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Sorry for the seemingly noob question, but to date I've always ridden "unplugged."

I just recently got Deltran's power adapter so I could run a line from my battery to my Garmin GPS unit to keep that alive while riding, and I was considering some heated gear for the winter.

Will these significantly drain my battery power and/or shorten the overall life of the battery?

I have a '10 Scrambler, and I keep it on a battery tender/trickle charger most of the time while I'm not riding it. Thanks... :)
 

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Short answer is that you should be fine. But there are always caveats. These threads explain the charging system and its capacity. It all depends on exact load, and to a point, type of riding.

http://www.triumphrat.net/twins-technical-talk/109151-what-is-the-maximum-battery-can-handle.html

http://www.triumphrat.net/twins-technical-talk/93781-bonnie-alternator-output-how-much-spare-capacity.html

Those were written about carbed bikes, but I believe the alternator on the EFI bikes is the same, although the battery may be a little smaller.

I have ridden my Bonnie with heated vests and gloves and a GPs unit plugged in many times. When I get back and put it on the tender, it takes very little time to come back to full charge, indicating in general terms that the battery was not being depleted while on the ride.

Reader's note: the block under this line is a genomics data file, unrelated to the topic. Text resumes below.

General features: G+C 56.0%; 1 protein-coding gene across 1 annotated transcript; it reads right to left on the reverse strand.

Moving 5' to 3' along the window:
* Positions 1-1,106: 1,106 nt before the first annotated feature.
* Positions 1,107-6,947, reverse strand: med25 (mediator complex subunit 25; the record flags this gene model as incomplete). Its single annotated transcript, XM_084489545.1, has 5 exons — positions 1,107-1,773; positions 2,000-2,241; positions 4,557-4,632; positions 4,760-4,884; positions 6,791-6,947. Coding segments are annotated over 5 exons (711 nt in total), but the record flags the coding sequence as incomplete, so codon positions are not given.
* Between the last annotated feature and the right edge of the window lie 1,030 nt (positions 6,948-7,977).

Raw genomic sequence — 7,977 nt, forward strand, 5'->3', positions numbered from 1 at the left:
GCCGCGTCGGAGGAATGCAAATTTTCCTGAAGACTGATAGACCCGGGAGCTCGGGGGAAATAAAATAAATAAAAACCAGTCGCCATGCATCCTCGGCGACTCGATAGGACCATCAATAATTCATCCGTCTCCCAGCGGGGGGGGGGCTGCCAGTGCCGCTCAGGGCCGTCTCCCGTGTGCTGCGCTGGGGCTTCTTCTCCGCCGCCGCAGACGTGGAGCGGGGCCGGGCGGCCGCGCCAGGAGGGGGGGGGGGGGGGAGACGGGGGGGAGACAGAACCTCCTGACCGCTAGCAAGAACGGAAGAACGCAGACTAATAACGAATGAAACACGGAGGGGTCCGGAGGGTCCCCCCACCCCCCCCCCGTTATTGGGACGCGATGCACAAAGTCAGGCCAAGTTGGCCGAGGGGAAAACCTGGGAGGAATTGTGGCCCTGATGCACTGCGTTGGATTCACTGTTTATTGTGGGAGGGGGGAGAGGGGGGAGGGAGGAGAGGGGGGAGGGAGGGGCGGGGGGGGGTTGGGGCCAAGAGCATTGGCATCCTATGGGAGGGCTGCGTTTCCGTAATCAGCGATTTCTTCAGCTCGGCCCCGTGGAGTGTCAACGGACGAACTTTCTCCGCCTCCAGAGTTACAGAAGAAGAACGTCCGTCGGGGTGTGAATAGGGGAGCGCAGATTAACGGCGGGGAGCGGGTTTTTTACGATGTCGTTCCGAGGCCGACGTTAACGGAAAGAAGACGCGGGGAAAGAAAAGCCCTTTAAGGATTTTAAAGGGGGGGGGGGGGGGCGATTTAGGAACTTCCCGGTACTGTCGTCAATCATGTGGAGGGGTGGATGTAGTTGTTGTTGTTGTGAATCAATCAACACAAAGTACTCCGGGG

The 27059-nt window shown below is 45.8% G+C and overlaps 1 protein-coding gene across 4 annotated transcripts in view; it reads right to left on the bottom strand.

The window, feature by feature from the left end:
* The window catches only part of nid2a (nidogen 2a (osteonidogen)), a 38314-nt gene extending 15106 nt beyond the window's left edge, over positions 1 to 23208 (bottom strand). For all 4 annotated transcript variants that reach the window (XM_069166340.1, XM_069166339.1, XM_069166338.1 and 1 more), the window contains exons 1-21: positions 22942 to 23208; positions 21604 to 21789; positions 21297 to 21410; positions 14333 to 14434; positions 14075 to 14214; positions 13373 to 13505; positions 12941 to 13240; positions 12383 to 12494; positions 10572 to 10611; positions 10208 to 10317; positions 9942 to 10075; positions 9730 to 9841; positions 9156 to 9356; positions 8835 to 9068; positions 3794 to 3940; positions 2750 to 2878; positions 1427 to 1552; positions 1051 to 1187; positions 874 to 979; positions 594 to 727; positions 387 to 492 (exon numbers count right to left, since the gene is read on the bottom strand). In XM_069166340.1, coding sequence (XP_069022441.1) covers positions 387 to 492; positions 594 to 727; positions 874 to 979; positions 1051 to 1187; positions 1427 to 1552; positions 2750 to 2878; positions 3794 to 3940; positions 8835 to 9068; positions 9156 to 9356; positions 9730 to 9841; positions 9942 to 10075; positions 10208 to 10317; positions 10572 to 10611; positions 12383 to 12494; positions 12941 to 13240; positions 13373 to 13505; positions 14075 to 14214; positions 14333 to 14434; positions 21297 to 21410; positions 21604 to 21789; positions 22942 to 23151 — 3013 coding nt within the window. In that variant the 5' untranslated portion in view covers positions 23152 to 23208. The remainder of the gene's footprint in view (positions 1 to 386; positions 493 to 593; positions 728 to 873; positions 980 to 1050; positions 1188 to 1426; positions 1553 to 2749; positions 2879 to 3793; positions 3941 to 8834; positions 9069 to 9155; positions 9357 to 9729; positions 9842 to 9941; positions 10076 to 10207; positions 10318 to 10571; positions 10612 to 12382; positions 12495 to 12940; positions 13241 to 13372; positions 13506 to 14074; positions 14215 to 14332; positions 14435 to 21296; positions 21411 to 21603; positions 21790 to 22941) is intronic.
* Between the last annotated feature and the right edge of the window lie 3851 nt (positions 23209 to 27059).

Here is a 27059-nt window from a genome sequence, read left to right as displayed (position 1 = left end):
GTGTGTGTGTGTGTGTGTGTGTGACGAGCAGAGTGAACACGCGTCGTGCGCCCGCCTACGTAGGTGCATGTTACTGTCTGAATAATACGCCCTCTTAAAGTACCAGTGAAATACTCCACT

I am talking about 400 mile rides, too.
 

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I've put outlets on every bike I've owned in the last 5 years. Never had an issue, even before I got the battery tender.

On my R3T I've got the 'tender pigtail, powerlet plug and a Kuryaken socket, while I've never used all 3 at the same time, I'm usually running my radar detector and iPhone and no complaints from the battery. Takes minutes on the tender to fully perk up.
 

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How much electrical power does an EFI Scrambler consume? EFI bikes need more watts just to run than carbed bikes because of the ECU, which leaves less left over for heated gear.
 

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Lots of "Will my Bonnie run heated gear" threads lately...winter must be coming!

'09 Bonnie SE. EFI. Gerbings jacket liner, Gerbings heated gloves.


Sunday: Weather below 40 degrees....but dry. Hook up Gerbings, do a 175 mile ride. Get home, park the Bonnie. No tender.

Monday. Still dry but cold. 22 mile each way commute. Plug in Gerbings. Get to work nice and warm. Get home, park Bonnie. No tender.

Tuesday: looks a bit wet and rainy. Leave Bonnie in garage, take the RT.

Wed: Same thing, wet weather. Take the RT to work.

Thurs: Still raining, take the RT, OK, better plug Bonnie into the tender.

Fri: Cold, but clear. Take the Bonnie, she starts right up. Plug in heated gear. No problems.

Saturday: cold and clear, ride the Bonnie with a couple of friends. They don't have heated gear and are freezing their balls off. I'm warm and happy.

Monday: Back to work on the Bonnie...

Etc, etc, all winter.

There is plenty of power output on the EFI Bonnies to run heated gear. After three winters of doing this, I am still on the original battery too. When I calculated it out, even with liner and gloves, there was still enough output for other things if I wanted.

Running heated gear and a GPS should be no problem at all.
 
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